Official Journal of the European Union

C 68/35

Opinion of the European Economic and Social Committee on the ‘Communication from the Commission to the European Parliament, the Council and the European Economic and Social Committee on a strategic vision for European standards: Moving forward to enhance and accelerate the sustainable growth of the European economy by 2020’

COM(2011) 311 final

2012/C 68/06

Rapporteur: Mr IOZIA

On 1 June 2011 the Commission decided to consult the European Economic and Social Committee, under Article 304 of the Treaty on the Functioning of the European Union, on the

Communication from the Commission to the European Parliament, the Council and the European Economic and Social Committee on A strategic vision for European standards: Moving forward to enhance and accelerate the sustainable growth of the European economy by 2020

COM(2011) 311 final.

The Section for the Single Market, Production and Consumption, which was responsible for preparing the Committee's work on the subject, adopted its opinion on 19 December 2011.

At its 477th plenary session, held on 18 and 19 January 2012 (meeting of 19 January 2012), the European Economic and Social Committee adopted the following opinion by 158 votes to 6 with 2 abstentions.

1.   Conclusions and recommendations

1.1   The European Economic and Social Committee (EESC) is a committed supporter of the Europe 2020 strategy for smart, sustainable and inclusive growth and welcomes the Commission's initiative. In particular, the adoption of common EU standards contributes to the development of a competitive single market with interoperable and innovative standards-based products and services.

1.2   Standards can be considered as the heritage of our civilisation: they represent current and past knowledge; they have to be progressive in order to properly evolve. The time required to develop standards should be reduced in order to always reflect society's needs. The EESC supports the Commission's efforts to reduce this period by 50 % by 2020 without, however, this being carried out in a uniform fashion and without calling into question the necessary and sometimes lengthy consultation of stakeholders. These consultations are conducted more effectively at national level and are usefully complemented by the direct action of specialist European organisations.

1.3   Participation in standardisation should be as important as participation in the legislative process. Greater participation by consumers, SMEs and other stakeholders is needed and can be achieved through financial support. A peer review by interested stakeholders of national standard could ensure that society's interests are represented at all levels.

1.4   Standards in public procurement are essential to implement the single market correctly.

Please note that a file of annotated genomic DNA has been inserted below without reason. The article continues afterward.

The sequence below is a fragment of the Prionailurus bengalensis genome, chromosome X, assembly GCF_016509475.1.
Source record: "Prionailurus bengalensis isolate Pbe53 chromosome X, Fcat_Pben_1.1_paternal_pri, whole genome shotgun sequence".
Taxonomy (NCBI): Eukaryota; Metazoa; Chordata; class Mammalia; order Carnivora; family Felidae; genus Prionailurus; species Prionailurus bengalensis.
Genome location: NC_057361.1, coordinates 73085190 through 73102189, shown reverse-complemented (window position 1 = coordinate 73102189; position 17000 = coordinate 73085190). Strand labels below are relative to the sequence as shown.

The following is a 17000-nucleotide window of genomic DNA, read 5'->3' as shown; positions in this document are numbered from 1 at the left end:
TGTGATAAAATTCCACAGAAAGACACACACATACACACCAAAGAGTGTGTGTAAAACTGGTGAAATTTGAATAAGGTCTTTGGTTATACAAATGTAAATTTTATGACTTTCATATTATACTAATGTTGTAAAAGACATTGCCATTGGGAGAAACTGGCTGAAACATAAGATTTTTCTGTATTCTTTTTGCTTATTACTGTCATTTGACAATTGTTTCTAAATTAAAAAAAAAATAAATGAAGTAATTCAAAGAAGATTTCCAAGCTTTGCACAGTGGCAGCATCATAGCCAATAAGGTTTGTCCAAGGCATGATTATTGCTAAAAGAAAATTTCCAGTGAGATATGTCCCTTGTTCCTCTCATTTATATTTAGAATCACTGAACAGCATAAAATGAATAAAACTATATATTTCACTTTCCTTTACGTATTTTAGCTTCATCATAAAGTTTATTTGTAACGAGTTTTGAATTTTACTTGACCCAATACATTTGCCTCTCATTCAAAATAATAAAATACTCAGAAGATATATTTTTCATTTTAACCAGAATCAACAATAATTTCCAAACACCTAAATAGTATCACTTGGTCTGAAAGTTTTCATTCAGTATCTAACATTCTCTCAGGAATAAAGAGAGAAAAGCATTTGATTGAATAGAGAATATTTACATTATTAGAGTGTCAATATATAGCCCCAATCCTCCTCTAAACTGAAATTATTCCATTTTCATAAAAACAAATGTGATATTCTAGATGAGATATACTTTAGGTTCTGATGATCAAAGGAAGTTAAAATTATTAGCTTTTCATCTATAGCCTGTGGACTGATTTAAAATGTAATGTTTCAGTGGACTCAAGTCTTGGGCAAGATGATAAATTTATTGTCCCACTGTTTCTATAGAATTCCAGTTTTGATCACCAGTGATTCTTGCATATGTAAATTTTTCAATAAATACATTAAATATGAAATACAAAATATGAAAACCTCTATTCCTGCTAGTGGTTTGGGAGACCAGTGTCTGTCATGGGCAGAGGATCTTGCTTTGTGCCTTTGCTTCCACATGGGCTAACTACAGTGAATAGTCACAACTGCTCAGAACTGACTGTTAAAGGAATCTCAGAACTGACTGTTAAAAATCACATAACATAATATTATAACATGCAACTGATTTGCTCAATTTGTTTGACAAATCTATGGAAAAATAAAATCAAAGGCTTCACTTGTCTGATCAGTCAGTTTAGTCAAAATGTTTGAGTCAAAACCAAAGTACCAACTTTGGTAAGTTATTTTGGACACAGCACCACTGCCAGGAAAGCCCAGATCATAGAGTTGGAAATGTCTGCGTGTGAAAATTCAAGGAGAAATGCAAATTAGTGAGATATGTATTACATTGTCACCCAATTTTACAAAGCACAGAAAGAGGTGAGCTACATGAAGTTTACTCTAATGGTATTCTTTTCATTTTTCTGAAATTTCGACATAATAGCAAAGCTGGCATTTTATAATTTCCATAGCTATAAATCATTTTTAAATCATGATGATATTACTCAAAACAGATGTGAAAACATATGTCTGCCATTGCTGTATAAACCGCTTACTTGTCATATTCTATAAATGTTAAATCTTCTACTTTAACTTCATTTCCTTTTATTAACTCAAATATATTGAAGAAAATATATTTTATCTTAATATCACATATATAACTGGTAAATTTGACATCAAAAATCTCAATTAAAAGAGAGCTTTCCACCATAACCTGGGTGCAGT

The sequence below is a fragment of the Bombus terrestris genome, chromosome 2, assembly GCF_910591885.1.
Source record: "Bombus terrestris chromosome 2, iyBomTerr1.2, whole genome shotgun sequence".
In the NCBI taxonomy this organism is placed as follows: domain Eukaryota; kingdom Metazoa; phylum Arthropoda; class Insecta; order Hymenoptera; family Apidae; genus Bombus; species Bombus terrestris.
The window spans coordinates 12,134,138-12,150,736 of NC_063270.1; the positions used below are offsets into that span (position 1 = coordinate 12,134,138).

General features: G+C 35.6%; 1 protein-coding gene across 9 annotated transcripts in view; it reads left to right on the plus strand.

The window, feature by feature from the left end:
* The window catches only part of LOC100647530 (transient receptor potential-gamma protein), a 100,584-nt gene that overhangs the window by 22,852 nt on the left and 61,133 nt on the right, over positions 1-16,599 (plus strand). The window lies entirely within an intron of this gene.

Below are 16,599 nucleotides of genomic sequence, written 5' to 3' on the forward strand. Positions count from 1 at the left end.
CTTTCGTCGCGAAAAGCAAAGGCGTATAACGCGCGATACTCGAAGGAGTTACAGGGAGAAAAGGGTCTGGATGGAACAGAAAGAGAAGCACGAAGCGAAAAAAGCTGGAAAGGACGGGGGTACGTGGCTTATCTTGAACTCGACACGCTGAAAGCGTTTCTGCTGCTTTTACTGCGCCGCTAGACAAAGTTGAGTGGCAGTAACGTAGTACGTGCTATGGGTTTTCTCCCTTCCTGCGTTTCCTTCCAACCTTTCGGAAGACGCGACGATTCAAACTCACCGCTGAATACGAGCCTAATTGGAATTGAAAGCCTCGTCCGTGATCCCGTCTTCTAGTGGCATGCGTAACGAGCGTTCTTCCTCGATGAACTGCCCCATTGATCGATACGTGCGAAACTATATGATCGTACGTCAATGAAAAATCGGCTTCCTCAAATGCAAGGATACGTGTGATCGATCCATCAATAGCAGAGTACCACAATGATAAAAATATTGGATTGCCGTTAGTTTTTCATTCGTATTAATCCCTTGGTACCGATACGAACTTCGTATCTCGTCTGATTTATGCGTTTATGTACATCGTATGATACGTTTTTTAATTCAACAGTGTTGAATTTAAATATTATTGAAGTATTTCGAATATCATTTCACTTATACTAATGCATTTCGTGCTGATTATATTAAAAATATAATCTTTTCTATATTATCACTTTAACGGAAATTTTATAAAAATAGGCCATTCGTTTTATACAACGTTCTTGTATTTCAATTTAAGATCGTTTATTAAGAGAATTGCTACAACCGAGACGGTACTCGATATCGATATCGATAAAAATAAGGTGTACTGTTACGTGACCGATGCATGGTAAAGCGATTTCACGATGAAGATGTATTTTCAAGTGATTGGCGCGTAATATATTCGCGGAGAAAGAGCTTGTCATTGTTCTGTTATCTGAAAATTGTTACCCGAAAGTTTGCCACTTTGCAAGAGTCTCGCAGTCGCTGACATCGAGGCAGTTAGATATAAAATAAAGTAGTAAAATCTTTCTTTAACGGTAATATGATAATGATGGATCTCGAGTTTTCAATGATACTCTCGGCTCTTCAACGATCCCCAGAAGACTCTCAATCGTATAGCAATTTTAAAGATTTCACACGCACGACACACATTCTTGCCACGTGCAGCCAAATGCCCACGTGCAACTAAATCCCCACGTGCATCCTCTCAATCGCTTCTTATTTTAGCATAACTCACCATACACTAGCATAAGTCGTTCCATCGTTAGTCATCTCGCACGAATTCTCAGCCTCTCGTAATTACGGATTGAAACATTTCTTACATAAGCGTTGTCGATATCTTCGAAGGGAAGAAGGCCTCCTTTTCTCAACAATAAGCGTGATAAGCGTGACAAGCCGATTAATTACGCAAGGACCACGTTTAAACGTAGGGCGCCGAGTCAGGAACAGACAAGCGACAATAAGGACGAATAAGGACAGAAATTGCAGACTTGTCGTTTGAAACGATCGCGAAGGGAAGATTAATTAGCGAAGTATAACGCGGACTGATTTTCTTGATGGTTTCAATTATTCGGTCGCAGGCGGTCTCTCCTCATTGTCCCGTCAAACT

1.5   The EESC confirms its previous view: ‘specifications adopted by international industry forums and/or consortia, in the ICT sector, should only be accepted after a process of approval by European standardisation organisations (ESOs), involving representatives of SMEs, consumers, environmental organisations, workers and organisations with strong social interests’ (1).

1.6   The Commission proposes several actions in different fields. As standardisation is a very important tool to support industrial policy, innovation and competitiveness, the EESC supports the proposed actions, especially the ones related to the role of the Joint Research Centre of the European Commission intended to verify that scientific standards fit with the requirements of the European and national economies in terms of competitiveness, social needs, safety/security concerns and the environmental impact (Actions 1-5 of the Communication).

1.7   On societal interest, the Commission foresees specific attention being devoted to safety, security and protection, asking Member States to ensure the genuine involvement of consumers, environmental associations and disabled and elderly people. The EESC considers these proposals to be of great value (Actions 6-9).

1.8   The EESC has always supported the involvement of and an effective role for civil society organisations and fully agrees with the Commission and its initiative to enlarge and ensure a more inclusive working process, both at national and European level, based on recognised criteria, such as the principles of the WTO agreement on Technical Barriers to Trade. Financial support should be provided to SME organisations, consumers, trade unions and other relevant stakeholders (Actions 10-15).

1.9   Chapter 5 of the Communication is dedicated to the development of standards in services: the EESC is in favour of the view expressed in that chapter and considers the idea of giving the responsibility to the High Level Group on Business Services, as proposed in the Communication ‘Towards a Single Market Act’, to be very helpful for all economic sectors, even beyond the services sector (Actions 16-18).

1.10   The EESC recognises the particularity of the ICT market and the need for a rapid definition of standards, which would actually be developed by forums and consortia. As stated, a genuinely inclusive process should validate these standards. The creation of a multi-stakeholder forum is to be welcomed. The EESC recommends that this forum be held on regular basis and not only for a single initiative. The EESC would like to be part of this forum.

Standards in ICT are essential in public e-Procurement and in e-Government in general. It is crucial to guarantee the interoperability of ICT (Actions 19-23).